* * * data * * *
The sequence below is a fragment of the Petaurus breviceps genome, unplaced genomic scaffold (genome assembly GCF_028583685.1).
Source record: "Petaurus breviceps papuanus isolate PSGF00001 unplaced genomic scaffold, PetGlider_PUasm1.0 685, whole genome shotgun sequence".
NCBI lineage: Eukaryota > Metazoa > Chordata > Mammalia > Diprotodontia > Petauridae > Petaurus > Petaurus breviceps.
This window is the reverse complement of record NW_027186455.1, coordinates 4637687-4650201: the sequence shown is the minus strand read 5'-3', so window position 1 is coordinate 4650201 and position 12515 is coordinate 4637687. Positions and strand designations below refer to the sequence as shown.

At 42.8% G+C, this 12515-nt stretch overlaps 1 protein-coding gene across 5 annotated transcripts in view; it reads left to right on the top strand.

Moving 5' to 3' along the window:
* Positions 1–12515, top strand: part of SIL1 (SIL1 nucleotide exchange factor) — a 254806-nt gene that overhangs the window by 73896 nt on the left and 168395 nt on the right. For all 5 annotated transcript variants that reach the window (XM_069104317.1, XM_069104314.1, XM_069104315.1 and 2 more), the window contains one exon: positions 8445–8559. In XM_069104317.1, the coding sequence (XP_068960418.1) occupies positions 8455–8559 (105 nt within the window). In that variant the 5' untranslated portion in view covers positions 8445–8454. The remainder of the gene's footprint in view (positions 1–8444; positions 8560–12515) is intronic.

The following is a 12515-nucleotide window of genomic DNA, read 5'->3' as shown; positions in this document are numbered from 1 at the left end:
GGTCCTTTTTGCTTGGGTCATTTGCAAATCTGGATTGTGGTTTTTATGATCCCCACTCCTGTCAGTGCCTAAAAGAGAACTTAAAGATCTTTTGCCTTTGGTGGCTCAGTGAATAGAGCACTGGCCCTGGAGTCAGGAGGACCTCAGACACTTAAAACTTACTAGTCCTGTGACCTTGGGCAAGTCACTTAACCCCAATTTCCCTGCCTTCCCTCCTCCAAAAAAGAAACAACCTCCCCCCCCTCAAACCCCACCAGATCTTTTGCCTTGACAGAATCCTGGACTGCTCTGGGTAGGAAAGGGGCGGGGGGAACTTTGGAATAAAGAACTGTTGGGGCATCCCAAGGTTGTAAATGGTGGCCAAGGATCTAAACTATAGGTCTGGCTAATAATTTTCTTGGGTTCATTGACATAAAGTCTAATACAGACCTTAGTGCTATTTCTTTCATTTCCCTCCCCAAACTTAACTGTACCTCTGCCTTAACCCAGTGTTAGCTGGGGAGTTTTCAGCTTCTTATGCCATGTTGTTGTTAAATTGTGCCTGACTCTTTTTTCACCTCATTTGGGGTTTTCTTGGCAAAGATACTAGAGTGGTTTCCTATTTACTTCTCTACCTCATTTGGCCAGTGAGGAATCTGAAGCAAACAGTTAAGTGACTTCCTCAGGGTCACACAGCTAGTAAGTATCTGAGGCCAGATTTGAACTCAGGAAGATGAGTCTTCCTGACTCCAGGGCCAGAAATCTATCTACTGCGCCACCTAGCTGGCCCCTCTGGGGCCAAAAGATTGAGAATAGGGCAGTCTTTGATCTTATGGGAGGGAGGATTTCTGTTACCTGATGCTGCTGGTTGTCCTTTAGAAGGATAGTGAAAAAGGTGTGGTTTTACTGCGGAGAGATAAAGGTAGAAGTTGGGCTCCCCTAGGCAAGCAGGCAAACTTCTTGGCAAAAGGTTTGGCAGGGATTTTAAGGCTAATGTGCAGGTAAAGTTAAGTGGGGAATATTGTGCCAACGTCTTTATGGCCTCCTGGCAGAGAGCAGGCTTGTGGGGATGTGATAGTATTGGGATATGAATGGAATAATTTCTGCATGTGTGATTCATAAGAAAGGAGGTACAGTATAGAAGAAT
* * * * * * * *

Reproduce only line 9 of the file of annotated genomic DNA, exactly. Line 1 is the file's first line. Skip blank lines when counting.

GGTCCTTTTTGCTTGGGTCATTTGCAAATCTGGATTGTGGTTTTTATGATCCCCACTCCTGTCAGTGCCTAAAAGAGAACTTAAAGATCTTTTGCCTTTGGTGGCTCAGTGAATAGAGCACTGGCCCTGGAGTCAGGAGGACCTCAGACACTTAAAACTTACTAGTCCTGTGACCTTGGGCAAGTCACTTAACCCCAATTTCCCTGCCTTCCCTCCTCCAAAAAAGAAACAACCTCCCCCCCCTCAAACCCCACCAGATCTTTTGCCTTGACAGAATCCTGGACTGCTCTGGGTAGGAAAGGGGCGGGGGGAACTTTGGAATAAAGAACTGTTGGGGCATCCCAAGGTTGTAAATGGTGGCCAAGGATCTAAACTATAGGTCTGGCTAATAATTTTCTTGGGTTCATTGACATAAAGTCTAATACAGACCTTAGTGCTATTTCTTTCATTTCCCTCCCCAAACTTAACTGTACCTCTGCCTTAACCCAGTGTTAGCTGGGGAGTTTTCAGCTTCTTATGCCATGTTGTTGTTAAATTGTGCCTGACTCTTTTTTCACCTCATTTGGGGTTTTCTTGGCAAAGATACTAGAGTGGTTTCCTATTTACTTCTCTACCTCATTTGGCCAGTGAGGAATCTGAAGCAAACAGTTAAGTGACTTCCTCAGGGTCACACAGCTAGTAAGTATCTGAGGCCAGATTTGAACTCAGGAAGATGAGTCTTCCTGACTCCAGGGCCAGAAATCTATCTACTGCGCCACCTAGCTGGCCCCTCTGGGGCCAAAAGATTGAGAATAGGGCAGTCTTTGATCTTATGGGAGGGAGGATTTCTGTTACCTGATGCTGCTGGTTGTCCTTTAGAAGGATAGTGAAAAAGGTGTGGTTTTACTGCGGAGAGATAAAGGTAGAAGTTGGGCTCCCCTAGGCAAGCAGGCAAACTTCTTGGCAAAAGGTTTGGCAGGGATTTTAAGGCTAATGTGCAGGTAAAGTTAAGTGGGGAATATTGTGCCAACGTCTTTATGGCCTCCTGGCAGAGAGCAGGCTTGTGGGGATGTGATAGTATTGGGATATGAATGGAATAATTTCTGCATGTGTGATTCATAAGAAAGGAGGTACAGTATAGAAGAAT